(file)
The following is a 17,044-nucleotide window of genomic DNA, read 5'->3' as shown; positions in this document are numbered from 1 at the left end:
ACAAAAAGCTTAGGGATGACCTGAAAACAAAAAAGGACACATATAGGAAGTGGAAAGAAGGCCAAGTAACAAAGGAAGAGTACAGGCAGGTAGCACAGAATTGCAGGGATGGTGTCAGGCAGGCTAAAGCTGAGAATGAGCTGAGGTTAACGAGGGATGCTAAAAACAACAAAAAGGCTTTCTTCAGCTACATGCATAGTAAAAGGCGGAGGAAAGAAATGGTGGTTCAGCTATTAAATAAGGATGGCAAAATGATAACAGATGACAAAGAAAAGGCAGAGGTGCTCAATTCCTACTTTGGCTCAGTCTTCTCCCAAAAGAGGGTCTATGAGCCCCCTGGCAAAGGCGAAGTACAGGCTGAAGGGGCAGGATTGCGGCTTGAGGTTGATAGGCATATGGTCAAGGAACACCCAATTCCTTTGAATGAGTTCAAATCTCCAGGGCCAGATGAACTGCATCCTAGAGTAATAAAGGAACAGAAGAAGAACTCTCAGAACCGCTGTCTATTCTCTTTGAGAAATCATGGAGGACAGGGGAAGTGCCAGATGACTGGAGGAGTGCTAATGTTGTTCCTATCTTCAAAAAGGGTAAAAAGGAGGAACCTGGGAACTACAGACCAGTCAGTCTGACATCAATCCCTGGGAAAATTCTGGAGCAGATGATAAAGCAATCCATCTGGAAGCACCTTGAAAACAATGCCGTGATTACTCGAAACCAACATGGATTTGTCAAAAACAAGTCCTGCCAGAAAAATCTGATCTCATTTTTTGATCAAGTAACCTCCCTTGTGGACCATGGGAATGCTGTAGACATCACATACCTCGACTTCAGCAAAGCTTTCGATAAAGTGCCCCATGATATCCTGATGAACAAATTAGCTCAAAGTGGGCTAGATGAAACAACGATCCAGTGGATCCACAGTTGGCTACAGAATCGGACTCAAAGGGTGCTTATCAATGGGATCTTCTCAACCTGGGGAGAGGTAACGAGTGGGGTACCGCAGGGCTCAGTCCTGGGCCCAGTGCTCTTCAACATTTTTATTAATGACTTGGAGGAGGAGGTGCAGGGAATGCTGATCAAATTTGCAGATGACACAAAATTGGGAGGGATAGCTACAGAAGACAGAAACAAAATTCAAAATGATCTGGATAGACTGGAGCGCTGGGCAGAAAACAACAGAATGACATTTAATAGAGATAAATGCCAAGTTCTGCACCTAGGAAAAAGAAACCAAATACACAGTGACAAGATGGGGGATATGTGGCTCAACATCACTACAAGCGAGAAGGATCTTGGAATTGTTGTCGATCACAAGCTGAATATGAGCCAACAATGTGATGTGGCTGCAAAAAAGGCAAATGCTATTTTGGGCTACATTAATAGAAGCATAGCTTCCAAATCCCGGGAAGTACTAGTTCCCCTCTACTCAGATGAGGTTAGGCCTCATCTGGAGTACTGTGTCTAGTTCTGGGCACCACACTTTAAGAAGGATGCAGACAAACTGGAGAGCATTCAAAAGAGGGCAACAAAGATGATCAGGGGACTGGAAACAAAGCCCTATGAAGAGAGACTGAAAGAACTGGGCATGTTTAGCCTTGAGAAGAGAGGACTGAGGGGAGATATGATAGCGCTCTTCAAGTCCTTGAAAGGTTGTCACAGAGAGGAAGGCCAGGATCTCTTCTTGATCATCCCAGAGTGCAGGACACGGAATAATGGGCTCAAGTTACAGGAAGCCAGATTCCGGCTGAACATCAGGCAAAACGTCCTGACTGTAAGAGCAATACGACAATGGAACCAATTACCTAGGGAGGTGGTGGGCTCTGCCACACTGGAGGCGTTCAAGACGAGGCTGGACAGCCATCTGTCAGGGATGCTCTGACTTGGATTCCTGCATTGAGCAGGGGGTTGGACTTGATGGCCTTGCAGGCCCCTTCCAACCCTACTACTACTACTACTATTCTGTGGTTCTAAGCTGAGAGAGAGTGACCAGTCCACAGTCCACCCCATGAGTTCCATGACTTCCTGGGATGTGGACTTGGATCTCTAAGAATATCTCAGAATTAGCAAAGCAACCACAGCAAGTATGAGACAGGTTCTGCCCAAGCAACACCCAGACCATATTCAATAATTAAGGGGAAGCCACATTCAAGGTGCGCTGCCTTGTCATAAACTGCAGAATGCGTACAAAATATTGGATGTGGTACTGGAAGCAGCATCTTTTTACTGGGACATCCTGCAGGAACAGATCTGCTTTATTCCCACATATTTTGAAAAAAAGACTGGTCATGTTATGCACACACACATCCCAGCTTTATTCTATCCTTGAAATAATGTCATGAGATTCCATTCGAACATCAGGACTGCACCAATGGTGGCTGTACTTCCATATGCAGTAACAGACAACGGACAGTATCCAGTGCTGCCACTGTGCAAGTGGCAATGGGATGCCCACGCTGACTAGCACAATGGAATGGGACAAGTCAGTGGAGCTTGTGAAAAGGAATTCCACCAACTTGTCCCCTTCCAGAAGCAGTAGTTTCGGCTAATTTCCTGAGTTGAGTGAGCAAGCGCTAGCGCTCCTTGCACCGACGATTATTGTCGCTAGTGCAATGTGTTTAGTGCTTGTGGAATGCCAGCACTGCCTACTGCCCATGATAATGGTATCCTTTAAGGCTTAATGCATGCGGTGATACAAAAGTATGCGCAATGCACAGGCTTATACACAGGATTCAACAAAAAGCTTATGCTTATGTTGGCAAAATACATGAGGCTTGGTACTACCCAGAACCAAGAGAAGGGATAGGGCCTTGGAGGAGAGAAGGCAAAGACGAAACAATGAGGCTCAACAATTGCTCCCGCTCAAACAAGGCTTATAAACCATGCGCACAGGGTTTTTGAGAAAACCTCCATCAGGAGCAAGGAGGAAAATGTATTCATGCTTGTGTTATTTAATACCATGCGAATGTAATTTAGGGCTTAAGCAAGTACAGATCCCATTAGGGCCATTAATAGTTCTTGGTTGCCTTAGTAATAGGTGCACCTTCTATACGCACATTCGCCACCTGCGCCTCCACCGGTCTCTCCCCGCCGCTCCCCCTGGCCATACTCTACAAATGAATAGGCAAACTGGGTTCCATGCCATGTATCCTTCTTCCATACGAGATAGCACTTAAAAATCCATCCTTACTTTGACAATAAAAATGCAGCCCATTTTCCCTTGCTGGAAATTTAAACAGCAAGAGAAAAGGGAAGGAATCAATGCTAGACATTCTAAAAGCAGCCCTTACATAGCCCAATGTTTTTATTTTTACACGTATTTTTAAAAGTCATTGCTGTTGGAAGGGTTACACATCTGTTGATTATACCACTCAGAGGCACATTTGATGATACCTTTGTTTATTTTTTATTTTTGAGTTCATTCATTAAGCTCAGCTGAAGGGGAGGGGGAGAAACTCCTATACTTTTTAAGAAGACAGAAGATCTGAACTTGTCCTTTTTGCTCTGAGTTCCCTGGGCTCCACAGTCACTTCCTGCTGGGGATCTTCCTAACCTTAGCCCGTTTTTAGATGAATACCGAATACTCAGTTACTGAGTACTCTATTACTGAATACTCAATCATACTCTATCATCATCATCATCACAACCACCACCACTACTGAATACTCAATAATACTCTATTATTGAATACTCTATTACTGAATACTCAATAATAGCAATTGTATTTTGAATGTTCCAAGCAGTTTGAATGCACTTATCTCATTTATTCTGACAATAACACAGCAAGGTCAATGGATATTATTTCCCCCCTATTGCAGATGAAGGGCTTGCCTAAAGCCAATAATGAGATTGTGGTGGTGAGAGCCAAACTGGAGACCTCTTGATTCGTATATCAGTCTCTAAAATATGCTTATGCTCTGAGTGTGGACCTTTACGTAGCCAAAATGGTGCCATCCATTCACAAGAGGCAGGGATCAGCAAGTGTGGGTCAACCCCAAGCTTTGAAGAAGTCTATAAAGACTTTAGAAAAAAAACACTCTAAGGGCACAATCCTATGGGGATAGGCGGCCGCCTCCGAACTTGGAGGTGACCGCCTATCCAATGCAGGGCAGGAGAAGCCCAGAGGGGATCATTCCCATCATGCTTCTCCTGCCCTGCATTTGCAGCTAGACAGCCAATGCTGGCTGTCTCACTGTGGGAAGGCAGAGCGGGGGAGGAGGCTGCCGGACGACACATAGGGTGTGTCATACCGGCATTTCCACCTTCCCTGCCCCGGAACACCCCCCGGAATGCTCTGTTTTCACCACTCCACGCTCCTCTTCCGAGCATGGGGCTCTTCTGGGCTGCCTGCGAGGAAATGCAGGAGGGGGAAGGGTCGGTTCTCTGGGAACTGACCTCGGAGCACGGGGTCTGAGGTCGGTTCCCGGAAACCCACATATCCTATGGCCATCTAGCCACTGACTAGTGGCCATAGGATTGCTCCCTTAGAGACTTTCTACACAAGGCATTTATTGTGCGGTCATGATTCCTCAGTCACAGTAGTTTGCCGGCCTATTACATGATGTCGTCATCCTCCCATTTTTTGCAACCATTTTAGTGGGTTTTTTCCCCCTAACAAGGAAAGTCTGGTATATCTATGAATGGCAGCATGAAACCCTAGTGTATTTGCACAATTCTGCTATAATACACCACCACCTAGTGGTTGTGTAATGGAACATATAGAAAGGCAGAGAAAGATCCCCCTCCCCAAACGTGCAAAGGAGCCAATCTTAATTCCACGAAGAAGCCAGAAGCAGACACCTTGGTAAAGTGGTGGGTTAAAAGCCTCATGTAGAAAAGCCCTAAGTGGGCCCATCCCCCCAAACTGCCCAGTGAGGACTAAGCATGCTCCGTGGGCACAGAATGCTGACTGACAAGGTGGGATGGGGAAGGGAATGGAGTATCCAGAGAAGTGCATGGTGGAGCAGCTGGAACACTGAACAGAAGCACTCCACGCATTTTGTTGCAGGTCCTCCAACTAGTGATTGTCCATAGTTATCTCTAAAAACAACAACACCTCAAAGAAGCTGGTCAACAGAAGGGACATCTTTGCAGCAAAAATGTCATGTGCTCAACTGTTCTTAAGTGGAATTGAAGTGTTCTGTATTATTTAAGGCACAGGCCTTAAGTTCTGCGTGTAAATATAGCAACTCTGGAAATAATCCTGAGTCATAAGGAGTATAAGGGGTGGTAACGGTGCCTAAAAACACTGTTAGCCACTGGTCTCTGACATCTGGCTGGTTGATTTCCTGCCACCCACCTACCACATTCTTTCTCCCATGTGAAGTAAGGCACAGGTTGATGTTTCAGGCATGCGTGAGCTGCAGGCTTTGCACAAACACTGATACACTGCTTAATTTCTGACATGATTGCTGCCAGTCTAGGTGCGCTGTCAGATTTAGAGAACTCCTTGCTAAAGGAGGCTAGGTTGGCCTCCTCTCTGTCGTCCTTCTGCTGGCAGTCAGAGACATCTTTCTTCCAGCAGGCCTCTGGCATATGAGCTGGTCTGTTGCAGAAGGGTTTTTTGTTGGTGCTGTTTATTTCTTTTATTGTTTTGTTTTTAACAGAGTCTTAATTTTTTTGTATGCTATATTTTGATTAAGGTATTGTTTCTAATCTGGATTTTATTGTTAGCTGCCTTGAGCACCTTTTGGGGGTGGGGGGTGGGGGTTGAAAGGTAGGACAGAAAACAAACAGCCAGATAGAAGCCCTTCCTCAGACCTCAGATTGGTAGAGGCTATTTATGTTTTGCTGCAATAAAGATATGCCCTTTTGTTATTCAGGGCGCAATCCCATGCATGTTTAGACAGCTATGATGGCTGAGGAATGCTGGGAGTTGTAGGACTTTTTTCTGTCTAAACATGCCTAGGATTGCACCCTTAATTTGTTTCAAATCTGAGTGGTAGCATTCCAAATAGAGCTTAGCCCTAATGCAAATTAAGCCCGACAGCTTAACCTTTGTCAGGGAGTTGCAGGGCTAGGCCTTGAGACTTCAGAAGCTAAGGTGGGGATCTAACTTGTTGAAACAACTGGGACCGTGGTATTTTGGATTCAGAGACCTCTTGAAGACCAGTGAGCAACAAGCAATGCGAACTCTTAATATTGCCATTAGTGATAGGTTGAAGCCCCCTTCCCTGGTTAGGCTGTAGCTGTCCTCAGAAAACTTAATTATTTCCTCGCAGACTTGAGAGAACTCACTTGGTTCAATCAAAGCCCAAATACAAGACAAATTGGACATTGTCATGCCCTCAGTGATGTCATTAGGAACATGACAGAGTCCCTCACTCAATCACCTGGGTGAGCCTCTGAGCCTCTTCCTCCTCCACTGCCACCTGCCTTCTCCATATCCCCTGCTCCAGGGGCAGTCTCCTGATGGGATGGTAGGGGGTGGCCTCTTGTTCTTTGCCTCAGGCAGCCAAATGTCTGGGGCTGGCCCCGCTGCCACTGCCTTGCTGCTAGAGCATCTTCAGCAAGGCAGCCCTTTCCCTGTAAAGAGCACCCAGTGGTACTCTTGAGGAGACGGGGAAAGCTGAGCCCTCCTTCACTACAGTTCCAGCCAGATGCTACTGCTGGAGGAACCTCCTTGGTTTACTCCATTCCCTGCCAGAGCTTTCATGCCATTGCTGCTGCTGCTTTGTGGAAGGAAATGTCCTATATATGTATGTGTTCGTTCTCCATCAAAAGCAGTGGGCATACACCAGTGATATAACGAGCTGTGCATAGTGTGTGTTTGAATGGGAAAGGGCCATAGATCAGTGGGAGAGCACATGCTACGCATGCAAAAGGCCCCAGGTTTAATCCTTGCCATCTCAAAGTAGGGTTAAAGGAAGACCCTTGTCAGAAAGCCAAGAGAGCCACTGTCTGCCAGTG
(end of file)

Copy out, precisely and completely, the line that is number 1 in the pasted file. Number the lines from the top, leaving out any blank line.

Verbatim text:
The following is a 17,044-nucleotide window of genomic DNA, read 5'->3' as shown; positions in this document are numbered from 1 at the left end: